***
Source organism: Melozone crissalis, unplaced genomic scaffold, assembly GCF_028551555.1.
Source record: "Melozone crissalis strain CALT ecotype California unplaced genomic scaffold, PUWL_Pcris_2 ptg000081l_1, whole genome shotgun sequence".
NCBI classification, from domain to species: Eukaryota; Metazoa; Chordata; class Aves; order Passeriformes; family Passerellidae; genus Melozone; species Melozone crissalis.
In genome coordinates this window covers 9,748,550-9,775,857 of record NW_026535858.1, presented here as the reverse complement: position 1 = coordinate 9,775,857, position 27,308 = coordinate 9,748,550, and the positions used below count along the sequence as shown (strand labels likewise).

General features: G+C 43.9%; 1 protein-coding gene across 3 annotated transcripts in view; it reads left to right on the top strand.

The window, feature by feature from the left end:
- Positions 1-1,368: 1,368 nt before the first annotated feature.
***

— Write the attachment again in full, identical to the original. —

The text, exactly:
Source organism: Melozone crissalis, unplaced genomic scaffold, assembly GCF_028551555.1.
Source record: "Melozone crissalis strain CALT ecotype California unplaced genomic scaffold, PUWL_Pcris_2 ptg000081l_1, whole genome shotgun sequence".
NCBI classification, from domain to species: Eukaryota; Metazoa; Chordata; class Aves; order Passeriformes; family Passerellidae; genus Melozone; species Melozone crissalis.
In genome coordinates this window covers 9,748,550-9,775,857 of record NW_026535858.1, presented here as the reverse complement: position 1 = coordinate 9,775,857, position 27,308 = coordinate 9,748,550, and the positions used below count along the sequence as shown (strand labels likewise).

General features: G+C 43.9%; 1 protein-coding gene across 3 annotated transcripts in view; it reads left to right on the top strand.

The window, feature by feature from the left end:
- Positions 1-1,368: 1,368 nt before the first annotated feature.